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A Baby between Two Worlds- and without Rights

A Baby between Two Worlds- and without Rights

Following Physicians for Human Rights-Israel’s intervention, a month old baby received urgent medical care denied to him by the Israeli authorities

A.B., about one month old, was born with a heart defect and needed a complicated life-saving surgery, however he was unable to receive one, since the Israeli authorities refused to register him as a resident in the Interior Ministry, and this since his father is an Israeli resident and his mother a resident of the Occupied Territories. The result of the ministry’s decision: the child was denied rights at the National Insurance Institute (NII) and was unable to receive the needed medical care. Only following the intervention of Physicians for Human Rights-Israel the child received a commitment from Shiba Medical Center in Israel to be operated on, and was registered as a resident at the Interior Ministry.

A.’s father, an Israeli resident who lives in the north, turned to Physicians for Human Rights-Israel after he, and the staff at the French Hospital in Nazareth, where the baby was hospitalized while he waited to be accepted to another hospital for surgery, had tried all they could and failed. In a conversation with a staff member of the association the father explained that his child had a limited number of days to live if he was not operated on.

This phenomenon is systematic- the government ministries refuse to grant residency to the children of father’s who have residency if their spouses are women without civil status in Israel (in this case, the mother was a resident of the West Bank). Physicians for Human Rights-Israel handles dozens of similar cases, but this one was exceptional since the Interior Ministry’s decision was a death sentence for the child. Since the principle problem remains, it is likely that similar cases will occur in the future as well.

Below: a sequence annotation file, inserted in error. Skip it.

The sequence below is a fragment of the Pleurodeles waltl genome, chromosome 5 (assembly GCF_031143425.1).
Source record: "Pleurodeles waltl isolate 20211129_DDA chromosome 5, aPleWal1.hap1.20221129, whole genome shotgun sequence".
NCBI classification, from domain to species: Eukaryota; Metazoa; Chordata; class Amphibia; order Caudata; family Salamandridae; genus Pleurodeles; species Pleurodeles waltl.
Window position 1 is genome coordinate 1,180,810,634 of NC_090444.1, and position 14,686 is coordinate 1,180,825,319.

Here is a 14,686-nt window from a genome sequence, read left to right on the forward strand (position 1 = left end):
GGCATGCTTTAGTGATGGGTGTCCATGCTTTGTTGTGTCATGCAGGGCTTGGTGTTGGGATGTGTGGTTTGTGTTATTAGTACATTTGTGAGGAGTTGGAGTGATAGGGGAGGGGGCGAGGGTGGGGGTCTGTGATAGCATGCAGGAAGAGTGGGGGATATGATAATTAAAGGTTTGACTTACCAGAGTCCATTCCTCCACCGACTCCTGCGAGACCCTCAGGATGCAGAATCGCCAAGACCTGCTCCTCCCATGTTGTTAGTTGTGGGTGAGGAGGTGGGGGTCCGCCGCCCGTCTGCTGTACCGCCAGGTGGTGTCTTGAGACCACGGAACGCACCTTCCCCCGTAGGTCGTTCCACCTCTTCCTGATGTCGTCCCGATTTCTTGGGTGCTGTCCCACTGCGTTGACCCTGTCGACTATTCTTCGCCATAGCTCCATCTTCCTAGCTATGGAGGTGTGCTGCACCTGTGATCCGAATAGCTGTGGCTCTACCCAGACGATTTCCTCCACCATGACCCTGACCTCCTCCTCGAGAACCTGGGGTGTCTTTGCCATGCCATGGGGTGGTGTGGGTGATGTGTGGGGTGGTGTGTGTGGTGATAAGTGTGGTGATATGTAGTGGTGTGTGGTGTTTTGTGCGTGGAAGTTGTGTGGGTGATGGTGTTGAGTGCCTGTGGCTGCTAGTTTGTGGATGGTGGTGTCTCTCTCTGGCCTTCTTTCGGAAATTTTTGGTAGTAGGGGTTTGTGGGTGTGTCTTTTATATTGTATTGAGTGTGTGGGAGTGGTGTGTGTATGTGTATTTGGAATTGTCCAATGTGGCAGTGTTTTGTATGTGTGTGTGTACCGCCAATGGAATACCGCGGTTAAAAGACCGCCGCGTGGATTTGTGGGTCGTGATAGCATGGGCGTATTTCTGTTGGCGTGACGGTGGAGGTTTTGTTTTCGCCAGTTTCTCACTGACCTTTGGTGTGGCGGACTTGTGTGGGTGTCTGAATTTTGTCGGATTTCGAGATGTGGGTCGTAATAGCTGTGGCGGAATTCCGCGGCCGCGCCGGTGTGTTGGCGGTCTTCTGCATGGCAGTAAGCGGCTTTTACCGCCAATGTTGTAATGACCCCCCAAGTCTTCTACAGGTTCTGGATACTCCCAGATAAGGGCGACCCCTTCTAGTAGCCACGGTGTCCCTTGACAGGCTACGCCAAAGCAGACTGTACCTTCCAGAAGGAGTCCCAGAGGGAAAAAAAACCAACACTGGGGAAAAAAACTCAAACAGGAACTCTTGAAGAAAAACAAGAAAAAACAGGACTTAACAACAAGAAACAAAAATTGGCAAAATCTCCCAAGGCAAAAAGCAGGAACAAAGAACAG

The child’s right to receive residency stems directly from the parent’s status when the child is born. However the state places obstacles: demands that the father undergo genetic paternity tests that cost thousands of NIS (shekels), and in the meanwhile refuses to grant even a temporary status to the children, who will eventually receive the residency in any event. The state’s actions violate international conventions that it is a signatory to, including the Convention of the Rights of the Child, which defines the state’s responsibility to care for the child’s right to life, to ensure, as much as possible, the child’s survival and development and his right to be registered, immediately after birth, and to receive citizenship.

A.’s story ended with the victory of some “good pedestrians”: the Shiba Medical Center at Tel Hashomer agreed to hospitalize and treat the baby without conditions and without payment, following a request from Physicians for Human Rights-Israel. Also, added pressure was placed after the association related the story to the Israeli and foreign media and the issue became public, which led to the recognition of the child as a resident in the Interior Ministry.

Physicians for Human Rights-Israel reiterates its opposition to the Interior Ministry’s activities in regards to children of fathers who are residents of Israel and mothers who are residents of the Occupied Territories, and warns that unless the ministry changes its policy children’s right will continue to be violated.

© Scoop Media

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